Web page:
Tag Archives: linen

8 shaft twill

Last month’s assignment – a table runner in 8 shaft twill. We all wove some sort of runners and used the same yarn –  8/2 linen , leftover yarn from swedish rug manufacturer Kasthalls, so we could see how different draft, setting and colors are working together with the same material.

I used this draft plus two extra shafts and two treadles to make edges in  tabby weaving.

Setting is 7 threads per cm and the finished weaving looks quite different before and after washing

before washing:

Here it is after washing and putting through the mangle (they have this huge and scary stone mangle machine in Fristad)

Now, we don’t use runners casually in our home ( our three cats think that any cloth on a table is a legitimate place to have a nap or just to sit on, it somehow feels right for their paws ), but I might use this one on some social occasions, now that I have woven a runner. I mean all those 10 shafts and 10 treadle on Glimåkra loom… I wonder if I ever use them all again :)

little things from homemade cloth

indigo-dyed rest of the cloth and some handspun linen and nettle yarn

free-stripe linen band

home-grown lavender

lavender pillows, very limited edition.

and some pouches from the linen cloth i wove some time ago

found some vintage silk for the lining

noncanonical Kannon

finished “maid with birds”

old cyrillic incarnation of  Kanzeon – Guan Ying

primordial stitch

The more I looked at the traditional north-Russian embroideries from the region of Karelia the more I wanted to try one of these motifs.  I decided  to weave a linen cloth for it (mainly because i couldn’t find the cloth with the right feeling – rough and soft at the same time), from the old handspun linen yarn (which I bought from a Swedish weaver, her blog is one of my favourites). Both the warp and the weft are single linen threads.

weaving this little cloth wasn’t easy, even if I painted the warp with a jelly from cooked flax seeds  to strengthen it , the last 30 cm of weaving was pain. Luckily the warp was quite short (I was surprised it lasted for more than 1m).

Traditional Karelian embroideries are done with red color on white cloth, I wanted to make mine with white thread on indigo background, don’t ask me why.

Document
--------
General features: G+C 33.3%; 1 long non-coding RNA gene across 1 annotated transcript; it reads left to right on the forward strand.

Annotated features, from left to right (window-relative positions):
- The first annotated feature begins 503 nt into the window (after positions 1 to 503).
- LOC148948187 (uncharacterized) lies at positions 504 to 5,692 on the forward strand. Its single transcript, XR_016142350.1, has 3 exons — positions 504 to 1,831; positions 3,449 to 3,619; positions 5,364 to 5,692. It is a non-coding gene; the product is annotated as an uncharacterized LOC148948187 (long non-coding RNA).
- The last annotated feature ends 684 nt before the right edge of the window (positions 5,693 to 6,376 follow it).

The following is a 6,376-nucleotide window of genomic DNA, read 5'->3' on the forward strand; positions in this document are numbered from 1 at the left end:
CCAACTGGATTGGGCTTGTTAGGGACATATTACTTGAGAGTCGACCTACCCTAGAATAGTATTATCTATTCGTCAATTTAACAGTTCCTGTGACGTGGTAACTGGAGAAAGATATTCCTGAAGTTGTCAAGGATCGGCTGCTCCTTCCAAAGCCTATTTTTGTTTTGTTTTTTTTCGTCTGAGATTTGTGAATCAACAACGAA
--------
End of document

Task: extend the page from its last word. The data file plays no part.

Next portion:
Since it was my first attempt with indigo vat , I didn’t dare to dye the whole piece, so I cut out one-third of it. And it worked quite well and fast! (I used hydrosulfit method).

the stitching technique is one of the oldest and very similar to traditional european blackwork, and on the wrong side is supposed to look exactly the same as on the right side (and no knots!)  Well, luckily  I don’t have to show the back side of my embroidery piece to anybody :-)

(for somebody really curious – this little video shows  how they do it Karelia ,the woman on video is talking about how it is important that embroidery looks exactly the same on both sides – both because while doing it you exercise your brain and because “you have nothing to hide” from the world around you – there is no back side of life)

goose eye and other experiments

I decided to try a  point-draft on the second half of my linen  warp and I managed to thread it without mistakes, but it took me a while to get the treadling pattern right continuously – I found counting out loud to 22 works best for me :)   It’s a goose eye (gåsöga) all the way, (with some short-attention-span misses)

I printed out picture with the pattern from Jean’s wonderful blog (that’s how I got inspired to try this pattern on the first place) and had pinned it on my loom.

While thinking what to do with it and what to weave next,  knitted a pair of socks for my sister-in-law, her choice of color – Ticiano red.

pattern: Basic Ribbed Socks , yarn Malabrigo sock.

almost finished knitting my handspun cardigan:

And in between of all that have been trying to spin Suri alpaca from Österlen (Christmas present from my man)

The fleece and fiber sourcebook recommends to spin it worsted, so I am trying to comb it (and I never combed any wool before)

it get’s extremely static and flies all over the place  (needs constant spraying with anti-static)

Combing separates it in two fractions  – white long-lustrous-silky roving  and greyish-cream unstructured fluff.

(I don’t know if it’s the best way to process this sort of alpaca, the amount of  information I could find on the net is not overwhelming, to put it softly. And I don’t know if the combs I bought are so good and suited for just this type of fiber).

Anyway, I tried spinning the combed stuff  – once you get hold on it (quite slippery) and remember to spin it with high twist,  it results in compact but soft and silky thread.

 

Here is good video on combing and spinning alpaca  and here is another video on combing wool.

first woven cloth

nice to have an assistant when pre-threading the warp

the first edition of Laila Lundel’s Stora Vävboken is popular here

unpremeditated free stripe pattern in warp

tried tabby, 2/2 twill in different forms and  1/3 twill (plus some random pattern of weaving mistakes)

warp and weft: linen 16/2, reed 45/10,  90 ends per 10 cm. The cloth  turned out quite stiff,suitable for furniture upholstery, or a tablet, or a dishcloth, no drape in it whatsoever.

I haven’t decided yet what I will do with it (a bag?) At this stage I am mainly impressed by the only fact of this weaving (even that I have woven rag rugs before, it’s not the same thing), that it is actually possible to make something that looks like piece of cloth, that all that endless fiddling with so many threads works in the end :)

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